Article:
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The War on Black Men

The knowledge that I live in a culture that is hostile to my existence has been background noise for my entire life. Because, for the most part, I have disregarded that low murmur, I consider myself happy.

What about the time i had to crawl under a car to hide from the rednecks that followed me for five blocks as I walked down the sidewalk? What about the cop who threatened to kill me while I was handcuffed in the back of his patrol car? And the handful of other slights and incidents in the last 40 years? That was the price of admission.

What did I get in return for learning how to compartmentalize these existential threats? I managed to avoid the incarceration industry. I earned a degree, and I lived longer than both my father and grandfather. I have a few gray hairs, a family, and a modicum of wisdom. I am a lucky man.

Clearly, things have chganged. It’s always been open season for black men in America. Now, it’s shameless again. I am an adaptable human being and I am adapting to this radical shift in my environment with a radical shift in posture.

If you come at me, and I don’t know you, I will assume you are hostile to me and my family. As a matter of fact, I’m not waiting for you to come at me. I’m looking for you. When I find you, I will deal with you with no half measures. (Rule #6)

I know this is paranoid. I know this will damage relationships with potential allies. If you can prove me wrong, I’ll apologize, and maybe we can move on to build something. If you are truely an ally, you’ll get it.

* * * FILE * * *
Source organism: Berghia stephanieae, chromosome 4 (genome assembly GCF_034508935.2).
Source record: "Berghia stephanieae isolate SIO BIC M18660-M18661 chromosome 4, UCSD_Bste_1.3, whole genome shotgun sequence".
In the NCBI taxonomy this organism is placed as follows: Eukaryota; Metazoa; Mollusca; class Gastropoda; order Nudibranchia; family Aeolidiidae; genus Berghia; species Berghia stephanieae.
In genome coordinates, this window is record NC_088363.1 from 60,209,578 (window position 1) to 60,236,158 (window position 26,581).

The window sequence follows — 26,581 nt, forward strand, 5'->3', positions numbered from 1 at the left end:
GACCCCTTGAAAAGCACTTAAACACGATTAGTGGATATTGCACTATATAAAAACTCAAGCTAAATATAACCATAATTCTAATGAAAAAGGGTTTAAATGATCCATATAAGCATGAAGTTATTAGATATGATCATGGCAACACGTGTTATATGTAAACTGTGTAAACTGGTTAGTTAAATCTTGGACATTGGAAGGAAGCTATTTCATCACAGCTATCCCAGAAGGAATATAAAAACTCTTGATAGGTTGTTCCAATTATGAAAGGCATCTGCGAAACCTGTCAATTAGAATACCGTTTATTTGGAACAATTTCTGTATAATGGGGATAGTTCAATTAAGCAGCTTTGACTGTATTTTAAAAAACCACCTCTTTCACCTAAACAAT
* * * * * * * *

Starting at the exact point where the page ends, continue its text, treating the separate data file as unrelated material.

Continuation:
There is no longer any room in our lives for softness or willful ignorance.

 

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The last time this happened (Trayvon Martin), there was the typical round of opinionating. The majority of which was noise rather than signal. I did find the conversations about The Talk engaging though. This time around (Jordan Davis), there’s more of the same noise making, but this fantastic post over on Jack & Jill Politics has provoked me in all the best ways.

Let’s bactrack…

First a clarification: the phrase The Talk refers to the conversation adults are supposed to have with black boys about How to Not Get Killed By the Police. (Which seems to be evolving into How to Not Get Killed by Any Random White Man. Did I say evolving, I mean eroding…)

Second, aside from the righteous rage that Anson Asaka levels at a culture that accepts these lynchings as The Way Things Are (Yes, he calls them lynchings and I agree.), I like his suggestion that openly armed black folks would be the end of Stand Your Ground in the state of Florida. I would go a step further and suggest that if black folks in the state of Florida were openly armed, vigilantes and nut-jobs would be less likely to shoot them.

Are those really our choices…prescriptive fear and vengeance? I never got The Talk. The adults around me never advised me to fear the police. It wasn’t until I ended up handcuffed in the backseat of a police car with a cop telling me that my life wasn’t worth a bullet that I fully understood that a cop could take my life whenever he pleased. Imagine walking around with that in your head everyday. Now imagine wondering if any random stranger on the street was capable of gunning you down. That’s what it must be like to live during Open Season. Or, to be a black man in Florida.

Then I wonder about my daughter. What will I teach her, and how will her life contradict those lessons. Honestly, I was so happy when I knew we were having a girl. This is the reason why.

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